1 or 2 subwoofer for small room & placement

I have read that 2 sub-bass systems will yield better results compared to one in 2-channel stereo setups. Is this applicable to a small room of say 11.5'x17'x9'? Or one sub will probably be more than adequate and yield better results compared to 2 subs which may be too much for a small room?

I know experimenting is the key, but if sticking with one sub, which is the most preferred placement that will produce the best results? At the extreme corner of the room close to wall boundaries, or in between the main speakers at the middle in almost free space? I have tried both and slightly prefer the sub in between the speakers in free space. I'm curious to know which configuration is mostly adopted.

Lastly, are the active crossovers in the REL Stadium/Stentor subs made of high quality parts for use in high-pass configuration(in rolling-off bass to the main speakers)? Concern is with the sub's crossover inserted in between the preamp and power amp that may sacrifice sound quality if it's of inferior quality.

Any advice from knowledgable folks would be most appreciated.
IMHO, it depends...two low quality subs might cost the same as a single high quality sub but may not sound better. Obviously two identical subs should play louder and more accurately than a single sub - but integrating them will be more difficult. Another factor is room acoustics...a single sub may already be enough in a small room.
Good question. I recently began experimenting with a sub in my music-only system. The sub between the speakers sounds much better to me than the corner placement. My sub is a Velodyne SPL-800II, love the small size, but I also have concerns about using the subs crossover for the same reasons you state. The bass produced in my small room seems adequate but the thought of a sub on the other side is intriguing.
I use two subs, however...I've found that two are not really needed unless you are going to cross them over at a fairly hi crossover point, ie...80HZ and above.

My subs and mains blend great at around 65hz in my room. They are behind the main speakers, and you really can't tell if one is turned off...I've tested it in the past.

Subs should be located near the mains for music, I've never liked corner placement, although I'm sure corner placement works fine in some rooms...and with some subs (not mine though).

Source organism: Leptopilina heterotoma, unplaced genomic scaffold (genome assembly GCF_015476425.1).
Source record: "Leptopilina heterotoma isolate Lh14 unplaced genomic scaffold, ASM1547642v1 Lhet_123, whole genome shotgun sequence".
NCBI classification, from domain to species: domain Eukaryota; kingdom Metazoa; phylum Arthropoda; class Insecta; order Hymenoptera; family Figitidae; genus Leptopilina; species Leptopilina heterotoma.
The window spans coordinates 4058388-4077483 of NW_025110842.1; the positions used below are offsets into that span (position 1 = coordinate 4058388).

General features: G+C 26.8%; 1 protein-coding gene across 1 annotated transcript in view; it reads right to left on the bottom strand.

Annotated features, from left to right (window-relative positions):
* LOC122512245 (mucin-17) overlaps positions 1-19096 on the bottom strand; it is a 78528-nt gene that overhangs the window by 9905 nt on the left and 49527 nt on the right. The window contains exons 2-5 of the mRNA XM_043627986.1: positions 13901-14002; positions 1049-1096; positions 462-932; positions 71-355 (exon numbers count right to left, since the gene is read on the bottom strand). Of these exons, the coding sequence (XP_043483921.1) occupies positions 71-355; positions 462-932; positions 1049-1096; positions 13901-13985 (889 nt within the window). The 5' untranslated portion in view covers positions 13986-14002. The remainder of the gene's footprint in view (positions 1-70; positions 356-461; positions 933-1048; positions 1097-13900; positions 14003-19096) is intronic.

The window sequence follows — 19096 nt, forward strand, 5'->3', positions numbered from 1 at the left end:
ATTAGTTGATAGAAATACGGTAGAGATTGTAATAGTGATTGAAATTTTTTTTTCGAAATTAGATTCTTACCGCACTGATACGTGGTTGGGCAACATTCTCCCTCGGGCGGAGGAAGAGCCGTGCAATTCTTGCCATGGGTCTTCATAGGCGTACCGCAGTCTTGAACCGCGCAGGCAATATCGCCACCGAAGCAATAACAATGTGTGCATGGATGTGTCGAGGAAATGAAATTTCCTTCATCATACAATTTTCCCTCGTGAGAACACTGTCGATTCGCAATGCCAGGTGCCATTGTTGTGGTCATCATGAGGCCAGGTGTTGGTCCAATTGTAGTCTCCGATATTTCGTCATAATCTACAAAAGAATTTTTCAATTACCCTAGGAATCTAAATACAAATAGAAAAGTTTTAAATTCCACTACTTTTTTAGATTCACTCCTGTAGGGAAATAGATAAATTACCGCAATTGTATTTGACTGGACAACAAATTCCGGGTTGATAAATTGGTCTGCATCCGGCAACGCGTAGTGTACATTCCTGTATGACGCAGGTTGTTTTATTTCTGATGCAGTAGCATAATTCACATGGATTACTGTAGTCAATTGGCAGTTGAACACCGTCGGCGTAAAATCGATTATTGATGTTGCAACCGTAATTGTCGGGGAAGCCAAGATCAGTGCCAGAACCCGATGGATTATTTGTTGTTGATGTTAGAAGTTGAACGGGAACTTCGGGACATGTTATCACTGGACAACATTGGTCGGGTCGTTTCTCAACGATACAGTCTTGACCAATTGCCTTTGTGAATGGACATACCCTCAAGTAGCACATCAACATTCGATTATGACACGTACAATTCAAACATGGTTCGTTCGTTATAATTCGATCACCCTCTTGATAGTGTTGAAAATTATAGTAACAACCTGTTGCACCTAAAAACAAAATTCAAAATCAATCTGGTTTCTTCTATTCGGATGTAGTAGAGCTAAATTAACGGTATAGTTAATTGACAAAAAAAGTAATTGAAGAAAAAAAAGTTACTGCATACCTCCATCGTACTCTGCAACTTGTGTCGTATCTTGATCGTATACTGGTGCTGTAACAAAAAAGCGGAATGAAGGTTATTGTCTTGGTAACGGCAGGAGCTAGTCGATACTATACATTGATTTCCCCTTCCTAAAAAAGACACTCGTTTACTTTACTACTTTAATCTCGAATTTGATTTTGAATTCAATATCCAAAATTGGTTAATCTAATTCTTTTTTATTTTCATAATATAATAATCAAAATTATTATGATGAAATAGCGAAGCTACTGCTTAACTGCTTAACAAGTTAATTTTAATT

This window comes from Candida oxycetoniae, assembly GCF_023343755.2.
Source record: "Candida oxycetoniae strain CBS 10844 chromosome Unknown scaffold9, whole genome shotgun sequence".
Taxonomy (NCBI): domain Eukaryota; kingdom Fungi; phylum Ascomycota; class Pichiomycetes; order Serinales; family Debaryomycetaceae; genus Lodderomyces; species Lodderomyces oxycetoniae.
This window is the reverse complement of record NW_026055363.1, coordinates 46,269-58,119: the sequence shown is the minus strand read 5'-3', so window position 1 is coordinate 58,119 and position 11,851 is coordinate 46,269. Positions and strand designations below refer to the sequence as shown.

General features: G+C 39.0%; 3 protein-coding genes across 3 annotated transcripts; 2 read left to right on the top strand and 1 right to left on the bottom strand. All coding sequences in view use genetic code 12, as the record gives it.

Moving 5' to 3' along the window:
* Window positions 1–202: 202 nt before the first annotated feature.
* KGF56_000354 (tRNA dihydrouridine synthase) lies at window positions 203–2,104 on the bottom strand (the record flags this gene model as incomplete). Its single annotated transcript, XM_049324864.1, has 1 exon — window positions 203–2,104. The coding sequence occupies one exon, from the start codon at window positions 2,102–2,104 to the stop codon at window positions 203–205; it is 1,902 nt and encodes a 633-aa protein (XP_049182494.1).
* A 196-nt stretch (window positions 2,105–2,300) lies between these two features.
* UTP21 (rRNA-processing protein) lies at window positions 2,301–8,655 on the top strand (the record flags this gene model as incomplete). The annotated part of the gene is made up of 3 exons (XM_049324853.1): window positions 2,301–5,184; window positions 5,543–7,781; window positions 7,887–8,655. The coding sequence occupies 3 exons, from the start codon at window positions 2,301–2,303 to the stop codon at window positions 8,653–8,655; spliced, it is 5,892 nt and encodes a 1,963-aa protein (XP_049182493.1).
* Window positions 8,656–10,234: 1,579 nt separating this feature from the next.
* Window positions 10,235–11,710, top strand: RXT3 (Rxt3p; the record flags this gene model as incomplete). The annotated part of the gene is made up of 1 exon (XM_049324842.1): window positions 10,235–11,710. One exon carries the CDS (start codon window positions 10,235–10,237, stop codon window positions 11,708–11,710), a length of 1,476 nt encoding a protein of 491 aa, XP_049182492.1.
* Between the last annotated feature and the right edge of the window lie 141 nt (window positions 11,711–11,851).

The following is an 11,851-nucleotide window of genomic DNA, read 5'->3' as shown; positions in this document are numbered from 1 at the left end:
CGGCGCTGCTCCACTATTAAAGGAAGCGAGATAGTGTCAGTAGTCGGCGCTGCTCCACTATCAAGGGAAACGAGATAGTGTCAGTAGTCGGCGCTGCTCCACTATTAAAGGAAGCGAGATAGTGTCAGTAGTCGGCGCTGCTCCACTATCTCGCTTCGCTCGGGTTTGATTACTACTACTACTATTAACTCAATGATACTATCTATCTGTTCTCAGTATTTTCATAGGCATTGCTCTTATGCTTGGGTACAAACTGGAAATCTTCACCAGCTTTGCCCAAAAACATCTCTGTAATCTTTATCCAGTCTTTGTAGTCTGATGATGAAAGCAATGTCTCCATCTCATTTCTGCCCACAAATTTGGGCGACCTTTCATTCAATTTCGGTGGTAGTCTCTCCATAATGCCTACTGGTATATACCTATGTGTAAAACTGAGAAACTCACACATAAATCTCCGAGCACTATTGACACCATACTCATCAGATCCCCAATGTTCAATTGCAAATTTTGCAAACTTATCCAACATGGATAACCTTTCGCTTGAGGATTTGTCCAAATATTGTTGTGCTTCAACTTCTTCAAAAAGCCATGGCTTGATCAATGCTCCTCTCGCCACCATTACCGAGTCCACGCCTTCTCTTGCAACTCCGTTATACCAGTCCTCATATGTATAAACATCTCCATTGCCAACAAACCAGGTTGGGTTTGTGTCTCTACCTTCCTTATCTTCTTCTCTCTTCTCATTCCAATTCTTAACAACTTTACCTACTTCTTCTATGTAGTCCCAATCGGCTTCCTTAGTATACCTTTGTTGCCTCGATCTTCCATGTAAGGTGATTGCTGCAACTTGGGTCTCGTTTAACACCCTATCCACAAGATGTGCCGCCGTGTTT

Corner placement of one sub can smear the soundstage; the higher the crossover freq the more it can imbalance. For my room the most musical location is centered between the speakers and with almost same distance from front wall as the mains. This enhances soundstaging and still good two channel bass. For home theatre and movies corner placement will give most impact. For music best arrangement for corner placeemt is two subs.
2 subs will load room better than 1.Most of my subs end up between the loudspeakers.
Thanks for responses. Looks like I'm not alone in getting better results with the sub in between the speakers. Just purchased a Radio Shack meter and would be curious to know how things can be improved even further.
I use a pair of Vandersteen 2WQ subs with Thiel CS2.4 mains. I don't know about other subs, but the 2WQs are tunable (volume and Q) and they mate very well with the 2.4s.

The effect in my system was not subtle. Yes, the low frequency material was there with good authority, but the sound all the way up through the midrange was cleaned up and tightened up; better timbral accuracy. Also, which was a surprise to me, the overall imaging and soundstage were much improved. These are qualities that Thiels are known for on their own anyway.

With the 2 subs its a whole new class of speaker system. Like I said, my impressions are solely in reference to the 2WQs.

In regard to placement, I think just put them where they fit best and tune them to that position. Mine are a couple feet behind my mains.
In my large room, with 7 channels, I have the main L/R mounted on top of 15" subs. This, in effect gives me 4-way mains. Works great for HT and multichannel music.

But in my smaller room, that has a turntable setup I only use one sub, which is in between the two speakers.

In the first room that I ever used a sub I had the sub in the front corner. That room had bad standing waves, due to a steep vaulted ceiling, that topped out at 15' and the wall then dropped down to the 8' level.
So it really comes down to what the room needs.
Multiple low frequency sources spread around the room either symmetrically or asymmetrically (my preference) will result in smoother in-room bass. This is in part because there is a unique peak-and-dip pattern at the listening position for each subwoofer location, so the sum of multiple subwoofers will average out smoother than any single unequalized sub. This smoothing effect has been demonstrated by several researchers (Welti et al, Geddes).

I place two small subs in an arc formation, between and slightly in front of my monitors to very great effect.
Going by your room size you don't need 2 subs. The problem is you will be able to locate the sub if it handles frequencies above 40hz i.e bass is directional unless you are taking about low frequencies say 40hz and below. Its in this situation where 2 subs would be better. If you are setting the XO to less the 40hz you should not be able to locate it. Now you can just as easily just plunk the thing in the middle in between two main speakes to sort of solve this problem.
The REL you mentioned I believe is downward firing so this also helps in the spreading the sub-bass rather than allowing the listener to locate it.
Traditional placement of a REL sub is a corner, facing or firing diagonally into the room. So again you may be able to get away with just one.
Go with a single sub and see how much of the location problems bother you.